Supplementary memorandum by DTLR (TYP
Tim Matthews of the Highways Agency, in his
letter to you of 1 March, suggested that DTLR was better placed
than the Agency to answer your question about the effect on travel
times of a 5 per cent reduction in congestion. I am responding
to that question and I apologise for the delay in doing so.
Results from the Department's National Transport
Model show that, in 2000, the average speed on the Highways Agency's
inter-urban network was 80.6 kilometres/hour (44.7 seconds/kilometre).
With the 10 Year Plan in place, average speeds are forecast to
rise to 81.6 kph (44.1 s/km). Although this change appears small,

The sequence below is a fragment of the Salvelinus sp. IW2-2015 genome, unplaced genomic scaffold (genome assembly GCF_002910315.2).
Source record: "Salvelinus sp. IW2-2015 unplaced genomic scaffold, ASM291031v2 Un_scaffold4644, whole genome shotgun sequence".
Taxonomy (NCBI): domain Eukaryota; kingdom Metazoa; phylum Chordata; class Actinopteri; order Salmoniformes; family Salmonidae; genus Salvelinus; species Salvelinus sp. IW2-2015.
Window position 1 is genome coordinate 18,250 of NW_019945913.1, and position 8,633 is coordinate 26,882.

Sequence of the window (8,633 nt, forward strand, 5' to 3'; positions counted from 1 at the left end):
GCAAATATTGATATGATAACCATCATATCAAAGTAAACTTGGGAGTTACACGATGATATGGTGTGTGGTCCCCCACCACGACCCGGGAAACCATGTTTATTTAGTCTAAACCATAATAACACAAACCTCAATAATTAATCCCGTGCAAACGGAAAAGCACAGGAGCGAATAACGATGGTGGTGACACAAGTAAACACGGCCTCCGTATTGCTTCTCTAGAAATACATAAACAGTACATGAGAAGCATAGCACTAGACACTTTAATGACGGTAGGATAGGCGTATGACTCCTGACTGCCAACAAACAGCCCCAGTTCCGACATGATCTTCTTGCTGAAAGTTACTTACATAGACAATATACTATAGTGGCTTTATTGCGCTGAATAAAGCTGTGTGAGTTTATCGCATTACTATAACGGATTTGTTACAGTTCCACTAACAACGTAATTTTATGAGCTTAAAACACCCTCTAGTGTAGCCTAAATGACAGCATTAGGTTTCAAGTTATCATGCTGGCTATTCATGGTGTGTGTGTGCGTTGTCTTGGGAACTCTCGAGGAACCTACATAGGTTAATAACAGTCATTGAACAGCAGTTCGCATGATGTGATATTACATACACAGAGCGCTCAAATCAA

you should bear in mind that, without the Plan in place, speeds
in 2010 are forecast to fall to 77.6 kph (46.4 s/km). The Plan
therefore delivers an improvement of 2.3 s/km, not 0.6 s/km.
With the Plan, motorway speeds in 2010 are forecast
to be 54.6 kph in outer conurbations and 101.3 kph in rural areas.
(89.2 kph overall). Without the Plan, the figures are 48.2 kph
in outer conurbations and 96.3 kph in rural areas (83.0 kph overall).
In outer conurbation motorways, the Plan delivers improvements
of 8.7 s/km, whereas in rural areas (where congestion is much
less to begin with) the improvement is only 1.9 s/km.
Dissagregating these figures into peak/off-peak
will require extra computing time, which we are, of course, happy
to undertake. Such figures will show that the gains during the
peak are considerably greater than the overall figures presented
here. I will write again shortly.